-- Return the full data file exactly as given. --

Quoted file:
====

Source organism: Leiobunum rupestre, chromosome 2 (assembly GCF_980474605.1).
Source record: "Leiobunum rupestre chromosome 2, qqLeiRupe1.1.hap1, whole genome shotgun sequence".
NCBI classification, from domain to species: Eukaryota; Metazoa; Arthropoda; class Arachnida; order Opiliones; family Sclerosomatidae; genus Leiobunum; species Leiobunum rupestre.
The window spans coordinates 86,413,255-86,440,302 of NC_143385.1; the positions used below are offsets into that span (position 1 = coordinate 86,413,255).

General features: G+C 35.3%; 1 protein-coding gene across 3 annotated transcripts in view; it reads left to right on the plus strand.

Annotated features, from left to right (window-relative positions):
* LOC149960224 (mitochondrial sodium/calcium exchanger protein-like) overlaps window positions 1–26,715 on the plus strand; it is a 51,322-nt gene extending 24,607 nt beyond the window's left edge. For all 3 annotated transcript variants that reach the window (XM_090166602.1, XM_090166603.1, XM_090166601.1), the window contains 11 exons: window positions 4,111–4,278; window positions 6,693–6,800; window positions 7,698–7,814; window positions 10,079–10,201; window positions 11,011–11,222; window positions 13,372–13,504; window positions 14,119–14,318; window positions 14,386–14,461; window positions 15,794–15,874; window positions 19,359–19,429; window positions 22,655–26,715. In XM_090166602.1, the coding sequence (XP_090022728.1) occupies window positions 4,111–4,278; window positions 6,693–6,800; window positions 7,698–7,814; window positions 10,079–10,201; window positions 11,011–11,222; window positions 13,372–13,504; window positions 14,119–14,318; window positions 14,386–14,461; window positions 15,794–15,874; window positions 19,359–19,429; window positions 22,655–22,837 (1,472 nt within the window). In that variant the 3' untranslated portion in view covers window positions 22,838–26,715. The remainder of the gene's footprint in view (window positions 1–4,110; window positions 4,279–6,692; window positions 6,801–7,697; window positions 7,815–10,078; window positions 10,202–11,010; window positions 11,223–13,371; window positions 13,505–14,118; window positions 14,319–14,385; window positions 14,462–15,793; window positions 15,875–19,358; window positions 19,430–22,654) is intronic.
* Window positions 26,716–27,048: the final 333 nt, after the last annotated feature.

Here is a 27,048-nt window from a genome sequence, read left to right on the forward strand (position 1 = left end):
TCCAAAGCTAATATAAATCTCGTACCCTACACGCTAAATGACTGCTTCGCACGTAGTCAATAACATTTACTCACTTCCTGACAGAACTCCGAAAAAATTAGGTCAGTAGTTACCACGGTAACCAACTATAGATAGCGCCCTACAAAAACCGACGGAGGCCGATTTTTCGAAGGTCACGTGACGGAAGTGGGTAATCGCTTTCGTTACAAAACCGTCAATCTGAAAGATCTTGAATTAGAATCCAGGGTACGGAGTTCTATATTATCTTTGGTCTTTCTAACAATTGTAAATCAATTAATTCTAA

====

Source organism: Leiobunum rupestre, chromosome 2 (assembly GCF_980474605.1).
Source record: "Leiobunum rupestre chromosome 2, qqLeiRupe1.1.hap1, whole genome shotgun sequence".
NCBI classification, from domain to species: Eukaryota; Metazoa; Arthropoda; class Arachnida; order Opiliones; family Sclerosomatidae; genus Leiobunum; species Leiobunum rupestre.
The window spans coordinates 86,413,255-86,440,302 of NC_143385.1; the positions used below are offsets into that span (position 1 = coordinate 86,413,255).

General features: G+C 35.3%; 1 protein-coding gene across 3 annotated transcripts in view; it reads left to right on the plus strand.

Annotated features, from left to right (window-relative positions):
* LOC149960224 (mitochondrial sodium/calcium exchanger protein-like) overlaps window positions 1–26,715 on the plus strand; it is a 51,322-nt gene extending 24,607 nt beyond the window's left edge. For all 3 annotated transcript variants that reach the window (XM_090166602.1, XM_090166603.1, XM_090166601.1), the window contains 11 exons: window positions 4,111–4,278; window positions 6,693–6,800; window positions 7,698–7,814; window positions 10,079–10,201; window positions 11,011–11,222; window positions 13,372–13,504; window positions 14,119–14,318; window positions 14,386–14,461; window positions 15,794–15,874; window positions 19,359–19,429; window positions 22,655–26,715. In XM_090166602.1, the coding sequence (XP_090022728.1) occupies window positions 4,111–4,278; window positions 6,693–6,800; window positions 7,698–7,814; window positions 10,079–10,201; window positions 11,011–11,222; window positions 13,372–13,504; window positions 14,119–14,318; window positions 14,386–14,461; window positions 15,794–15,874; window positions 19,359–19,429; window positions 22,655–22,837 (1,472 nt within the window). In that variant the 3' untranslated portion in view covers window positions 22,838–26,715. The remainder of the gene's footprint in view (window positions 1–4,110; window positions 4,279–6,692; window positions 6,801–7,697; window positions 7,815–10,078; window positions 10,202–11,010; window positions 11,223–13,371; window positions 13,505–14,118; window positions 14,319–14,385; window positions 14,462–15,793; window positions 15,875–19,358; window positions 19,430–22,654) is intronic.
* Window positions 26,716–27,048: the final 333 nt, after the last annotated feature.

Here is a 27,048-nt window from a genome sequence, read left to right on the forward strand (position 1 = left end):
TCCAAAGCTAATATAAATCTCGTACCCTACACGCTAAATGACTGCTTCGCACGTAGTCAATAACATTTACTCACTTCCTGACAGAACTCCGAAAAAATTAGGTCAGTAGTTACCACGGTAACCAACTATAGATAGCGCCCTACAAAAACCGACGGAGGCCGATTTTTCGAAGGTCACGTGACGGAAGTGGGTAATCGCTTTCGTTACAAAACCGTCAATCTGAAAGATCTTGAATTAGAATCCAGGGTACGGAGTTCTATATTATCTTTGGTCTTTCTAACAATTGTAAATCAATTAATTCTAA